Bob Iger — CEO and Chairman of Disney (#406)

As Chairman and Chief Executive Officer of The Walt Disney Company, Robert A. Iger (@RobertIger) is the steward of one of the world’s largest media companies and some of the most respected and beloved brands around the globe. Since becoming CEO in 2005, Iger has built on Disney’s rich history of storytelling and innovation with the acquisitions of Pixar (2006), Marvel (2009), Lucasfilm (2012) and 21st Century Fox (2019), and the landmark opening of Disney’s first theme park and resort in Mainland China, Shanghai Disney Resort in 2016.

Always one to embrace new technology, Iger has created an ambitious direct-to-consumer strategy that leverages Disney’s unparalleled creative content across new platforms, including the new Disney+ streaming service, ESPN+, Hulu, and Hotstar.

He serves on the boards of the National 9/11 Memorial & Museum and Bloomberg Philanthropies. He is a graduate of Ithaca College.

His new autobiography is titled The Ride of a Lifetime: Lessons Learned from 15 Years as CEO of the Walt Disney Company, which offers stories and lessons about dealmaking, leadership, and much more.

Please enjoy! 

Listen to the episode on Apple Podcasts, Spotify, Overcast, Stitcher, Castbox, Google Podcasts, or on your favorite podcast platform. 

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What was your favorite quote or lesson from this episode? Please let me know in the comments.


Want to hear an episode with someone who also draws inspiration from the words of Teddy Roosevelt? Check out my conversation with LeBron James in which we discuss self-care, self-talk, sleep, wine, workouts, and much more. (Stream below or right-click here to download):

#349: LeBron James and His Top-Secret Trainer, Mike Mancias



  • Connect with Bob Iger:

The Walt Disney Company | Twitter


  • Bob talks about the whiteboard meeting he had with Steve Jobs laying out the pros and seemingly insurmountable cons of Disney’s potential purchase of Pixar, and his impression of what was really going on in Steve’s mind at the time. [08:02]
  • Steve used to call Bob regularly on weekends. In addition to scathing movie critiques, what did these two titans of industry tend to talk about? [16:24]
  • Who was Roone Arledge, and what did he teach Bob about long shots? [19:39]
  • How — and from whom — did Bob learn to navigate the impossible and make deals that, at first glance, seem like herculean tasks — like securing the rights for ABC to cover the 1979 World Table Tennis Championships in North Korea at a time when no Western press had been permitted to visit since before the Korean War? [23:52]
  • With over four decades of education in the business, what separates a good negotiator from a great negotiator in Bob’s estimation? [26:54]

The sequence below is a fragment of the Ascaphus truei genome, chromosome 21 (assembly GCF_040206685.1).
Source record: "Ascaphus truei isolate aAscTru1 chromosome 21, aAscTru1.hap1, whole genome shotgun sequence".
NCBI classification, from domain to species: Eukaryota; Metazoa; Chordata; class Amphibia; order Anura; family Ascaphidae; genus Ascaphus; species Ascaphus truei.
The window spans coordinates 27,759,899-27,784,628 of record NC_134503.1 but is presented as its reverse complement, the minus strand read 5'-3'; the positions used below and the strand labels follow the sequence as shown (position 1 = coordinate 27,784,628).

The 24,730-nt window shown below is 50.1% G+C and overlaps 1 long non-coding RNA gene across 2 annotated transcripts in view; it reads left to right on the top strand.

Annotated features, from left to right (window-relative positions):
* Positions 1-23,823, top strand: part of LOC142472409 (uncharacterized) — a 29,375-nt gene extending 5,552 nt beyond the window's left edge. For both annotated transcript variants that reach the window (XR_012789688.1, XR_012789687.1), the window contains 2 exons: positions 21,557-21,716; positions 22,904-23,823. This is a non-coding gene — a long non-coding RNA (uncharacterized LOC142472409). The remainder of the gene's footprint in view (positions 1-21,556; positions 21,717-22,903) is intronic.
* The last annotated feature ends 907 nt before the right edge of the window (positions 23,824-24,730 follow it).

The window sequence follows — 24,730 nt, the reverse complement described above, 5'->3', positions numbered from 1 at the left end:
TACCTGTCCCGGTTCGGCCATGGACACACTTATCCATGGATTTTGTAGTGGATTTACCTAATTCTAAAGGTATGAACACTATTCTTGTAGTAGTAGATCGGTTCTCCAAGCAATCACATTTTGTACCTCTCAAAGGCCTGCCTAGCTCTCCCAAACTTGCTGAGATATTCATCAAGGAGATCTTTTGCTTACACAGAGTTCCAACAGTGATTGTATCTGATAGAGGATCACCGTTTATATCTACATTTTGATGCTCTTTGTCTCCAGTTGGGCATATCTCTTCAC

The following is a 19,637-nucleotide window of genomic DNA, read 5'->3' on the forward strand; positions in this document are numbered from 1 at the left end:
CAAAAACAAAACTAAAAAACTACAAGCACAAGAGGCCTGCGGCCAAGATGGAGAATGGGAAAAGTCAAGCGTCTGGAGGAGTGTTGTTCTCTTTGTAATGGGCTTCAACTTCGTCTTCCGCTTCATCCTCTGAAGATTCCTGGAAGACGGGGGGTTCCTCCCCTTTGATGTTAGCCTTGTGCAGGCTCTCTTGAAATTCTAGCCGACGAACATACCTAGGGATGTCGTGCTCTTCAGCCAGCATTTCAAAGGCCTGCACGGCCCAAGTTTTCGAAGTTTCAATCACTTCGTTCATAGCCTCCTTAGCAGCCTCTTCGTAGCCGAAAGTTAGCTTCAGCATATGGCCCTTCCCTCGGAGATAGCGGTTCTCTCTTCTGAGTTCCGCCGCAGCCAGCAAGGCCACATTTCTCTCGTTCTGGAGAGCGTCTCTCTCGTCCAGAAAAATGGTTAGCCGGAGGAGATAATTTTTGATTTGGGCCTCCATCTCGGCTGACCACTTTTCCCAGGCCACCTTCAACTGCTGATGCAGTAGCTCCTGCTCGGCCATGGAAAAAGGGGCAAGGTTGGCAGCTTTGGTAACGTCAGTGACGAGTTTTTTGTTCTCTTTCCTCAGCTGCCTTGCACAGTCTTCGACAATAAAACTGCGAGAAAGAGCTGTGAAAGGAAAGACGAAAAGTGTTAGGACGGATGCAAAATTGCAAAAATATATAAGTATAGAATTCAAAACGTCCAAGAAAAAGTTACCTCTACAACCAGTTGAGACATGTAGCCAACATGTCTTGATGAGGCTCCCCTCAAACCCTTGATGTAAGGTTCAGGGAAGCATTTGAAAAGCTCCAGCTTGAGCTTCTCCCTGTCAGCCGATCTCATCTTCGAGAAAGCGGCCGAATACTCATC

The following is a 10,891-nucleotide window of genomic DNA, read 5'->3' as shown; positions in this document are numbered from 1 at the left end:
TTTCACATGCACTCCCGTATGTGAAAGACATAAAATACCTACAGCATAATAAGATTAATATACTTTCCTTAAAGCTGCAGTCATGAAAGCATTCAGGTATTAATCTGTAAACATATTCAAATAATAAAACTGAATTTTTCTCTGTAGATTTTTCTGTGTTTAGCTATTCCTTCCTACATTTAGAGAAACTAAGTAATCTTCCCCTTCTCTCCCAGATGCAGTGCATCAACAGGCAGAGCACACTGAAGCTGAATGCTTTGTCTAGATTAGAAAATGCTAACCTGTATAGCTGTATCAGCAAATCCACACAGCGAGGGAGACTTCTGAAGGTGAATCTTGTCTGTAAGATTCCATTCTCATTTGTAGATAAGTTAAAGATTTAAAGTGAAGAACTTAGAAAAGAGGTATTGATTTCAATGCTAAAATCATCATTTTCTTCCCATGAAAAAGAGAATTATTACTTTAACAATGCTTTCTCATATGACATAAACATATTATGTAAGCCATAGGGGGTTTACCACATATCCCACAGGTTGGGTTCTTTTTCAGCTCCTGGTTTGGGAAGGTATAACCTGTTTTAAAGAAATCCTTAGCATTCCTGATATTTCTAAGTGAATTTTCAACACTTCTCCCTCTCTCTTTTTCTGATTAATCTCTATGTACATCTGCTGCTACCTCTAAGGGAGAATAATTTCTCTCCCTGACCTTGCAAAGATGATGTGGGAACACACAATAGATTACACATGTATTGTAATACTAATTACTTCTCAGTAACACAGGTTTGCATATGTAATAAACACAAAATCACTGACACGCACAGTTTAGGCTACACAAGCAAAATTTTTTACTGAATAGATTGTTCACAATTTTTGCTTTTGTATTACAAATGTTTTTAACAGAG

• How does Bob communicate with others in his organization when a deal they may be emotionally invested in doesn’t get made? [29:46]
  • As someone with a reputation for taking risks, what was Bob’s early exposure to risk-taking like? [31:24]
  • How being deemed “unpromotable” by a terrible boss led to the opportunities and contacts that really set Bob’s career in motion. [32:59]
  • On maximizing luck surface area (a term coined by Jason Roberts) and the three reasons exercise has played such an important role in Bob’s life. [37:59]
  • What does Bob’s exercise regimen look like? [41:46]
  • Bob and I share a few of our experiences in China during the ’90s. [44:28]
  • As Bob likes to exercise solo most of the time as a form of meditation, what role does his personal trainer play on the days he visits, and how often does this happen? [46:42]
  • While Bob usually abstains from bread or pasta, he allows himself to indulge in pizza once or twice a month. Does he have any preferences or favorite places to get it? How does he save recommendations so he can remember to try new places later? What he indulges, what’s his limit? One slice or one dozen? [47:47]
  • From an interview they did together recently, Adam Grant says Bob prepares more than most CEOs for meeting new people. What is Bob’s prep process for first meetings? [52:27]
  • As someone who believes that leaders should exhibit optimism because “nobody wants to follow Eeyore,” how does Bob do his best to cultivate this quality in his own kids? [55:22]
  • A challenging time in Bob’s career and how he navigated his way through it. [58:25]
  • Bob shares the adversity he faced as a child with a father who was suffering from severe manic depression. [1:02:15]
  • Growing up around his father’s frequently tempestuous — and unpredictable — outbursts, what is Bob’s relationship with anger like now? [1:04:58]
  • Bob recalls a time when little things would set off his temper, but he’s since gained more control over this kind of anger. What changed to make this possible? [1:07:01]
  • “There’s a cruelty to growing old in a way because the end is near, but there’s also a lot of value in growing old.” [1:10:11]
  • Aside from optimism, what are some of the more important lessons and character traits Bob hopes to instill in his kids, and how are they taught? [1:11:33]
  • Lessons or stories that Bob wishes people would pay more attention to. [1:15:08]
  • On knowing how to identify opportunity and take it when it comes. [1:17:26]
  • Leaders, philosophies, and books that Bob has leaned on to help him stay the course and walk through these doors of opportunity. [1:19:42]
  • A memorable Teddy Roosevelt quote by which to live. [1:23:58]
  • Parting thoughts. [1:26:09]